Tuesday, February 5, 2013
The Future Of Electric Vehicles
This is an article speculating upon advanced cars of the future, looking at the near-future (5 years), mid-future (10 years), and longer-future (15-20 years) future. I say “advanced” cars because of course not all features appear everywhere instantly: typically, there are some vehicles that are early adopters of new technology, and conventional vehicles may continue to be made well after the advent of new technology (consider a comparison of the technologies in my four-wheel vehicles: a Nissan Leaf and a Dodge Caravan). The speculation is my own, and while I try to stay abreast of interesting technology, I may mistake optimism for probability.
I believe the main drivers in vehicle development are consumer market pressure, competitive pressure, and technological advances, in that order. But, even if pure technological improvement is not the main driver, I think we are moving toward a period where consumer expectation, competitive manufacturers, and greater opportunity for funded research is moving the automotive industry toward faster implementation of new technologies.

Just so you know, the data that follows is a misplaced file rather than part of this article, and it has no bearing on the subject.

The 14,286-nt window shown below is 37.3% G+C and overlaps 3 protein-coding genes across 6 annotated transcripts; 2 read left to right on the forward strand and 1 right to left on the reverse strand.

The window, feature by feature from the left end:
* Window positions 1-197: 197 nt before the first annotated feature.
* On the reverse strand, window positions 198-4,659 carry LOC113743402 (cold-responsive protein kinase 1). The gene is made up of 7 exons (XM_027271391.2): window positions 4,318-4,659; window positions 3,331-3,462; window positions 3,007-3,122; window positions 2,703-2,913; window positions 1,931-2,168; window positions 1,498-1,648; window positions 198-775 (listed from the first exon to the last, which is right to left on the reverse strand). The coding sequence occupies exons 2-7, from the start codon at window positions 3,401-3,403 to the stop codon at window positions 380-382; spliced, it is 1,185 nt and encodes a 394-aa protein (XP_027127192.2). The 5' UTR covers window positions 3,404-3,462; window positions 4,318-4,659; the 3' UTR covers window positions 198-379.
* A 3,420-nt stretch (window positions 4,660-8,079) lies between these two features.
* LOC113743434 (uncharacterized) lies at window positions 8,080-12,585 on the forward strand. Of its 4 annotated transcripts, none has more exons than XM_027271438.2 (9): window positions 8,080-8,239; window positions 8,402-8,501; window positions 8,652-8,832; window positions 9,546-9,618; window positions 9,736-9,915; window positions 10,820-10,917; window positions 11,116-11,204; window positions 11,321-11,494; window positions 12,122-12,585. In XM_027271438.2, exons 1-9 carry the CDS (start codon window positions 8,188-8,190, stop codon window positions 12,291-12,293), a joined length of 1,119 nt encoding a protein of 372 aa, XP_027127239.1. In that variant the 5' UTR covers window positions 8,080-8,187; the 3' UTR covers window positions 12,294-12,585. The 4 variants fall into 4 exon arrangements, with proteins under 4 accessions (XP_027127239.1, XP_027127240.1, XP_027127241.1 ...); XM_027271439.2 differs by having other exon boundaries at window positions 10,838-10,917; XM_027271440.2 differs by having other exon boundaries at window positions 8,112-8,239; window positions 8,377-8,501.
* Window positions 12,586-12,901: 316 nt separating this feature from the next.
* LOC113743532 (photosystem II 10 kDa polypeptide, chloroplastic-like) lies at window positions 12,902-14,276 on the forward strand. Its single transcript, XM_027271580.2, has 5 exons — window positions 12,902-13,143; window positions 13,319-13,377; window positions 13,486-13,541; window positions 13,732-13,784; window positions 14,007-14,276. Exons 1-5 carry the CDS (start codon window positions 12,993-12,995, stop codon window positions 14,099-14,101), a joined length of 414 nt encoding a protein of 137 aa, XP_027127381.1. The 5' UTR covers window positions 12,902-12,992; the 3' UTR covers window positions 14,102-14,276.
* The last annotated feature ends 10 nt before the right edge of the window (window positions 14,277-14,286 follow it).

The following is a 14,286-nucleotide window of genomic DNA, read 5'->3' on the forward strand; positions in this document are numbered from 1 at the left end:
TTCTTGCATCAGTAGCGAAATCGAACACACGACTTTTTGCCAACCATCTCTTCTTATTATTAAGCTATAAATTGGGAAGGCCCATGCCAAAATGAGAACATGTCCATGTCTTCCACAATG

Generally speaking, there are 5 leading factors in vehicle purchases: 1. Purchase-price bang for the buck in that price bracket; 2. Style / status / brand perception; 3. Efficiency; 4. Performance; 5. Safety (and of course, the order varies with the purchaser). However, as car prices continue to increase, as the length of car ownership continues to increase, and the influence of informational sources like Consumer Reports and internet reviews continue to increase, I believe that as we go forward it is likely that consumers will become more concerned with long-term bang for the buck, often referred to as “total cost of ownership.” I trust that this shift will be good for technological improvement, which provides greater efficiency, safety, and lower long-term costs.
Here is a critical truth: the average car sold today costs about $30,000, will burn about 500 gallons of gas a year, and will be on the road for at least 10 years, and so in its lifetime it will burn at least 5000 gallons of gas. Historically, over the past couple of decades gas has gone up about 12% a year. Therefore, using a rough conservative average value of $7.00/gallon over its lifetime, fueling the average car will cost about $35,000 – more than the car’s purchase price. Clearly, buyers should understand the significance of efficiency and total cost of ownership.